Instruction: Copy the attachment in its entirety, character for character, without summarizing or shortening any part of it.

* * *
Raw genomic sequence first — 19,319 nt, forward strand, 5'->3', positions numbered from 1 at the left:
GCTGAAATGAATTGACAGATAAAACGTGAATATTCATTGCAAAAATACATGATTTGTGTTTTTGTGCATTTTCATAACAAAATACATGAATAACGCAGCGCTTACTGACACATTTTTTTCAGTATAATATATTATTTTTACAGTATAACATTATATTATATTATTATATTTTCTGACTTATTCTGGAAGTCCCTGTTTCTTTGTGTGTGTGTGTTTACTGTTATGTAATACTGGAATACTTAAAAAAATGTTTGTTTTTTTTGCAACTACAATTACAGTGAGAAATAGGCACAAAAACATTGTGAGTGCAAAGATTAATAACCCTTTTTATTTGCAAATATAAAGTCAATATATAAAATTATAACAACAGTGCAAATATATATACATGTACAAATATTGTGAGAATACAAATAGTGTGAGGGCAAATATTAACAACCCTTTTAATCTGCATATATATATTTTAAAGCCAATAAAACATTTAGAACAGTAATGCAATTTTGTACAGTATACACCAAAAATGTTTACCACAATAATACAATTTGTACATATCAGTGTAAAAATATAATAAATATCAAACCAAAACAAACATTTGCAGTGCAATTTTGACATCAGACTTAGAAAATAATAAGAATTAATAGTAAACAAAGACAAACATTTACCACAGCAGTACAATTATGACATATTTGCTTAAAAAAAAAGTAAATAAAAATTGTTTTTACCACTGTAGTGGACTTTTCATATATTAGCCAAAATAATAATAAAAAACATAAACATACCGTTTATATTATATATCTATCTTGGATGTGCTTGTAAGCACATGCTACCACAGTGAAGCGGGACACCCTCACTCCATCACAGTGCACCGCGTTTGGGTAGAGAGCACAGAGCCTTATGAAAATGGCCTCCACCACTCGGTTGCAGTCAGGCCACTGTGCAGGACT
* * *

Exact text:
Raw genomic sequence first — 19,319 nt, forward strand, 5'->3', positions numbered from 1 at the left:
GCTGAAATGAATTGACAGATAAAACGTGAATATTCATTGCAAAAATACATGATTTGTGTTTTTGTGCATTTTCATAACAAAATACATGAATAACGCAGCGCTTACTGACACATTTTTTTCAGTATAATATATTATTTTTACAGTATAACATTATATTATATTATTATATTTTCTGACTTATTCTGGAAGTCCCTGTTTCTTTGTGTGTGTGTGTTTACTGTTATGTAATACTGGAATACTTAAAAAAATGTTTGTTTTTTTTGCAACTACAATTACAGTGAGAAATAGGCACAAAAACATTGTGAGTGCAAAGATTAATAACCCTTTTTATTTGCAAATATAAAGTCAATATATAAAATTATAACAACAGTGCAAATATATATACATGTACAAATATTGTGAGAATACAAATAGTGTGAGGGCAAATATTAACAACCCTTTTAATCTGCATATATATATTTTAAAGCCAATAAAACATTTAGAACAGTAATGCAATTTTGTACAGTATACACCAAAAATGTTTACCACAATAATACAATTTGTACATATCAGTGTAAAAATATAATAAATATCAAACCAAAACAAACATTTGCAGTGCAATTTTGACATCAGACTTAGAAAATAATAAGAATTAATAGTAAACAAAGACAAACATTTACCACAGCAGTACAATTATGACATATTTGCTTAAAAAAAAAGTAAATAAAAATTGTTTTTACCACTGTAGTGGACTTTTCATATATTAGCCAAAATAATAATAAAAAACATAAACATACCGTTTATATTATATATCTATCTTGGATGTGCTTGTAAGCACATGCTACCACAGTGAAGCGGGACACCCTCACTCCATCACAGTGCACCGCGTTTGGGTAGAGAGCACAGAGCCTTATGAAAATGGCCTCCACCACTCGGTTGCAGTCAGGCCACTGTGCAGGACT